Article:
Ribera del Duero´s hidden charms

You may be considering to join our Ribera del Duero tour from Madrid. In this section we provide you with more information about the region, its wines and reasons why you should not miss it.

Did you know that Ribera del Duero is becoming one of Spain´s most well-recognized wine regions? Recently it was ranked in the New York Times article 52 Places to Go in 2018.

Where is Ribera del Duero?

Ribera del Duero is situated in Northern Spain on a plateau (2300ft above sea level) and is made of four provinces: Segovia, Valladolid, Burgos and Soria The region is a part of Spain´s Designation of Origin (Denominación de Origen) – a regulatory system which ensures that wines produced follow a strict set of rules. You might be asking yourself, will I only see vineyard after vineyard whilst having a tour of Ribera del Duero? The answer is quite straightforward: no. Even though there are 300 wineries scattered around Ribera del Duero, you will find castles, Islamic watchtowers, monuments, fortresses, monasteries, museums and much more that exhibits the regions rich heritage of the Moors and Christians. A wine tour of Ribera del Duero will involve learning about the region´s history whilst visiting noteworthy historical sites on your way around.

During our wine tour to Ribera del Duero you will learn about wine, heritage and the gastronomy of Ribera del Duero with a brief stop in the historic city of Segovia.

 

 

The underground wine caves in Ribera del Duero

The picturesque landscapes give Ribera del Duero its unique charm, but there is also another fascinating aspect about this wine region in Spain: the underground wine caves. It was during the Middle Ages when these underground caves were built and used for wine production….but why? As the cellars are approximately 14 metres below ground level, the temperature in the caves stays constant at around 11°C – something necessary for the ageing process and storage of wine. You may be wondering if all wineries use the underground caves for their wine production but it is not the case. When you visit the modern, innovation-focused wineries which have renewed their production facilities, you notice the close resemblance to a luxury villa or country house. It is the traditional wineries in Ribera del Duero that continue to use the underground wine caves, and yes – you can tour them. The caves consist of a network of tunnels containing not only barrels but also old equipment dating hundreds of years back, used for wine production – something quite impressive.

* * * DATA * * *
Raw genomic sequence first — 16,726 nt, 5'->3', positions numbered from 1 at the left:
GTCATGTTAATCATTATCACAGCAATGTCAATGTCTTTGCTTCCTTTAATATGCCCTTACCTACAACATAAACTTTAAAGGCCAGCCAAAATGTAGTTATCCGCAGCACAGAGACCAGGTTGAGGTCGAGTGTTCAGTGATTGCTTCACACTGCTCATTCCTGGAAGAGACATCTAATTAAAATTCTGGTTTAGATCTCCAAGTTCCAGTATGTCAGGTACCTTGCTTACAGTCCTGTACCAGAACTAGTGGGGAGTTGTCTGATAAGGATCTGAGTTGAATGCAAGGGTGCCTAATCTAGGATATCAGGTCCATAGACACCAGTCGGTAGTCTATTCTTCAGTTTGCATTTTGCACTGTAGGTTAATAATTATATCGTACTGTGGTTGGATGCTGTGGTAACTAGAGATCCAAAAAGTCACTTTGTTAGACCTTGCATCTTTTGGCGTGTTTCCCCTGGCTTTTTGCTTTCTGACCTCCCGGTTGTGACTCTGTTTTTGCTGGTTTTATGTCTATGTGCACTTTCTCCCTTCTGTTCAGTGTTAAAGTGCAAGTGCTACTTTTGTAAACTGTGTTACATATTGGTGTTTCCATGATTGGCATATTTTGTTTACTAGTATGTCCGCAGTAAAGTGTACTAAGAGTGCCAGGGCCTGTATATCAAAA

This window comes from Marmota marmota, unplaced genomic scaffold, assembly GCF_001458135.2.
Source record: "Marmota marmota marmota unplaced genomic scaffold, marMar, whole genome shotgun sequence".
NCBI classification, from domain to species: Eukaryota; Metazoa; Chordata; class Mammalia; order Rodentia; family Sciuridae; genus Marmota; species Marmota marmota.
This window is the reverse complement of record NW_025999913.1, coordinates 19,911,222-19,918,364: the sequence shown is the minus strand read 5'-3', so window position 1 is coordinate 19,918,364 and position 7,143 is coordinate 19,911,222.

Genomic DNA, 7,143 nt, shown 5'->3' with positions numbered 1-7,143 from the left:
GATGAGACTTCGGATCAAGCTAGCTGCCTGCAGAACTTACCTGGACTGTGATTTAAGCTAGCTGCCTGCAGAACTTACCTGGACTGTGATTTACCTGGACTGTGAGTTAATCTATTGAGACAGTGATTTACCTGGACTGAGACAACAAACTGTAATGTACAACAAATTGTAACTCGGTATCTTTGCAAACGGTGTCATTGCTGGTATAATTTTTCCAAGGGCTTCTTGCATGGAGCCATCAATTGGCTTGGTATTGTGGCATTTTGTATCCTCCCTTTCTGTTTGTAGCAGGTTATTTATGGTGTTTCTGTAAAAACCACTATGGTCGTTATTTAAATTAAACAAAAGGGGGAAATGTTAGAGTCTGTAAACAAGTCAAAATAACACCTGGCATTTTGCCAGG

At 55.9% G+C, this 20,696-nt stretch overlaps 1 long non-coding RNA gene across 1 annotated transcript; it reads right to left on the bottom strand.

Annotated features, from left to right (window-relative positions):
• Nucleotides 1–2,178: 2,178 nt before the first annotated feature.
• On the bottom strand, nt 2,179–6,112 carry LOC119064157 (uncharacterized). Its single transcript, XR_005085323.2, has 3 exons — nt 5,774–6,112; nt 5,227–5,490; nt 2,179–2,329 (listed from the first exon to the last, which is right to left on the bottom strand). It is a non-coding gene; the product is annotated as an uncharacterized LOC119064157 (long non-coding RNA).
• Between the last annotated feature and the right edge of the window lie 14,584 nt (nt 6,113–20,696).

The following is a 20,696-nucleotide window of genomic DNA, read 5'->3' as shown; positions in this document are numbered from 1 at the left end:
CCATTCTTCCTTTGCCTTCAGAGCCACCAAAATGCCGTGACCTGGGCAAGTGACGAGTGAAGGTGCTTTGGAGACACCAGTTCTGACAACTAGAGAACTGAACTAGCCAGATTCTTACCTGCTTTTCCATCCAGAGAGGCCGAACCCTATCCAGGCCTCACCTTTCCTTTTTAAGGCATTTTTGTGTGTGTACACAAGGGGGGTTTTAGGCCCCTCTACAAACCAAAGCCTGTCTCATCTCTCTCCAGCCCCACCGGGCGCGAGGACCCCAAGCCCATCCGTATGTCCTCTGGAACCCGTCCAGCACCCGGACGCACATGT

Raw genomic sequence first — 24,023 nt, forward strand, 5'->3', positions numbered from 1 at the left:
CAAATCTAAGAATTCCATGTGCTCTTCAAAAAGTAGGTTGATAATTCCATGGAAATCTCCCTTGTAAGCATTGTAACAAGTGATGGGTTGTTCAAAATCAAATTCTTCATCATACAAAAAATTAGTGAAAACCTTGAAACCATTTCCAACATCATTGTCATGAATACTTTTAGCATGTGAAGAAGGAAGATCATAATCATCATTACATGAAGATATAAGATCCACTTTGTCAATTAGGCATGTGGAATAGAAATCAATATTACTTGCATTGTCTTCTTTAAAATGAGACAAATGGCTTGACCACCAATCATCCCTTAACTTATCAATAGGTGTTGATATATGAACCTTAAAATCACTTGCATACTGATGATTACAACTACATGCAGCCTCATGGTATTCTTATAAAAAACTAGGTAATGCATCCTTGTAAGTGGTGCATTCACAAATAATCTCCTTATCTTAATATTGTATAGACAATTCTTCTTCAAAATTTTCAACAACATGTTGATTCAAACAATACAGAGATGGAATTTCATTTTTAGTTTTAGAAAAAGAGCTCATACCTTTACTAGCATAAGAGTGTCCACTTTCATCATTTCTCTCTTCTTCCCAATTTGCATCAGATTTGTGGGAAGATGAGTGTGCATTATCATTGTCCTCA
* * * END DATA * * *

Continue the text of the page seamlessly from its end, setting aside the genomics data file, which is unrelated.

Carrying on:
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Our wine tour to Ribera del Duero normally includes both modern and traditional wineries in Ribera del Duero (with an exclusive tour of their underground wine caves). You will feel as if you have been teleported back into the Medieval Ages. 

 

Grape varieties used in Ribera del Duero

Ribera del Duero is famous mainly for the production of red wines and the region´s guidelines prohibits the usage of all white-grape varieties with the exception of just one type - the Albillo grape. The most common variety used in Ribera del Duero is the Tempranillo grape – known for its early ripening compared to other types and harvested usually in August-September. The skins of the Tempranillo grape are also thick to withstand damage from extreme weather conditions that occur from time to time. So what aromas can you expect? Wines produced with Tempranillo grapes are usually low in acidity and emit delicate aromas of plum, cherry, dried fig and raspberry. Is it the only red-variety permitted for wine production in Ribera del Duero? No. Producers in the region can also grow other red-varieties such as Merlot, Cabernet-Sauvignon, Malbec and Garnacha. However, there is one rule for any wine to be officially recognized by the Designation of Origin: at least 75% of it must consist of Tempranillo.  It is said that Tempranillo is one of the well-adapted grape types in Spain and doesn´t usually grow as well in other countries.

 

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What is the weather like in Ribera del Duero?

The climate in Ribera del Duero is Mediterranean-Continental and there is a moderate/low annual rainfall (450-600mm). Indeed there are vast differences in temperature between the day and night which contributes significantly to making the grapes strong as well as their tannins very concentrated. The hottest months in the region are in July and August with temperatures reaching up to 38 °C, therefore the best months to visit would be from April till June and September till mid-November.

 

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What is the gastronomy like in Ribera del Duero?

 

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Besides the wine, the gastronomy is also one of the exciting parts of visiting. The signature dish of Ribera del Duero is the delicate suckling lamb which is roasted in clay oven along with fresh herbs. But what is it that makes this dish so tasty? The method in which it is cooked makes the meat juicy and tender and the skin very crispy, not to forget mentioning that the dish pairs exceptionally well with the red wines of Ribera del Duero. Other typical cuisine of the region consists of cheese, black pudding (a mixture of pork meat and rice), Castilian Soup and different sorts of puff pastries.